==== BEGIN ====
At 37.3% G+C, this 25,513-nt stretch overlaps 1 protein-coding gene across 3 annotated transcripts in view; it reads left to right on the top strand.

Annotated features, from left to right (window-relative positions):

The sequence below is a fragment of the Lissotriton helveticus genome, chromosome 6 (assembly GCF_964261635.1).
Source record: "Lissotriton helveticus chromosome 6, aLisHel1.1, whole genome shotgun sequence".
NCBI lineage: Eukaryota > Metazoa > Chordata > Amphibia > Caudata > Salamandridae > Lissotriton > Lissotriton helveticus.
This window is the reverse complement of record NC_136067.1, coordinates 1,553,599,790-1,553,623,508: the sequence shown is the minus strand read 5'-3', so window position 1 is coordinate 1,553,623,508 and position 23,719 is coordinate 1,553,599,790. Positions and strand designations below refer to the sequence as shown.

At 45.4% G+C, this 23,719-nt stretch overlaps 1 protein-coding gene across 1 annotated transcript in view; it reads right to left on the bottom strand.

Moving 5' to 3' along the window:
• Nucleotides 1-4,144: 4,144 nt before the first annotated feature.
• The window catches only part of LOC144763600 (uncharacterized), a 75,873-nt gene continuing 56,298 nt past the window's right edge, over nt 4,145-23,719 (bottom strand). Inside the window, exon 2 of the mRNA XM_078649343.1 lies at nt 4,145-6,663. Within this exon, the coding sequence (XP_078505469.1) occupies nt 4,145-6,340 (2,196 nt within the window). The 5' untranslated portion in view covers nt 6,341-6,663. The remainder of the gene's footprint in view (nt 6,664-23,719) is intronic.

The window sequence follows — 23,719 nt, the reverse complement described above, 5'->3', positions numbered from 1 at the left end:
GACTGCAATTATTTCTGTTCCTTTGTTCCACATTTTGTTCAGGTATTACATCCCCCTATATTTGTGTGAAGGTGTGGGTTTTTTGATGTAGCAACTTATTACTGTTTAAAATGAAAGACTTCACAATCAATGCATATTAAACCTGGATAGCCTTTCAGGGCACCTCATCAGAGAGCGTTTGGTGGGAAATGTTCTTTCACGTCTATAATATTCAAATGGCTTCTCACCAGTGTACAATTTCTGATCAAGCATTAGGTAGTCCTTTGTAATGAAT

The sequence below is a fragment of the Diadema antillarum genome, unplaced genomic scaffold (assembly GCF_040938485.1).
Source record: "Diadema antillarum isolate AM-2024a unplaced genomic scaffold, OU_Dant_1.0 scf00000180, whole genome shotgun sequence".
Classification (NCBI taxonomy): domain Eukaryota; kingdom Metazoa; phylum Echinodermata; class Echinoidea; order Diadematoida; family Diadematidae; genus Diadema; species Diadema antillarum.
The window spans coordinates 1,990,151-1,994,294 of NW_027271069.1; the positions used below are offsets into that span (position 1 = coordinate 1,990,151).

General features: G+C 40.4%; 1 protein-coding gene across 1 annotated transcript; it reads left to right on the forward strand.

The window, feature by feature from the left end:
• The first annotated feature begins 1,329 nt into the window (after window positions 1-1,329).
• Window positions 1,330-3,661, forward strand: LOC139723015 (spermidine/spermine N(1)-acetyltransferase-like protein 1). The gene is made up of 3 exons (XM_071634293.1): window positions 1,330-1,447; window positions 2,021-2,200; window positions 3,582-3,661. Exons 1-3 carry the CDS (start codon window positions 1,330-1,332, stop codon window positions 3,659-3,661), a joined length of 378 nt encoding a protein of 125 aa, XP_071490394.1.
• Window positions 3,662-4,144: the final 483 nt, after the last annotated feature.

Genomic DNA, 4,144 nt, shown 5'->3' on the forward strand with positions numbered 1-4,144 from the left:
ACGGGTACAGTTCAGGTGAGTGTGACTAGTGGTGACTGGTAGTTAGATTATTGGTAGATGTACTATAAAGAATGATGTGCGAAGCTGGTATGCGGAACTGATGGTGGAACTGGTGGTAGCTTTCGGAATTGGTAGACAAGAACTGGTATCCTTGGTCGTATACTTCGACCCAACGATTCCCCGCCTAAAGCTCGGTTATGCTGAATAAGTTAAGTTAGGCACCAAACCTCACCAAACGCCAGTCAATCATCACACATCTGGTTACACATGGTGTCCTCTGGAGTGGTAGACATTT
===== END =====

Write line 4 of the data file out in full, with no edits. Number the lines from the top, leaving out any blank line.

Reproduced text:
Source record: "Lissotriton helveticus chromosome 6, aLisHel1.1, whole genome shotgun sequence".